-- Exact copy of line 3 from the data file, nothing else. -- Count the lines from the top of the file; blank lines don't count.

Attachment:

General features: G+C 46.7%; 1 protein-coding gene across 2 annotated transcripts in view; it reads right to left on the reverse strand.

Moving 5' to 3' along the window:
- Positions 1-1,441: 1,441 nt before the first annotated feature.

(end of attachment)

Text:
- Positions 1-1,441: 1,441 nt before the first annotated feature.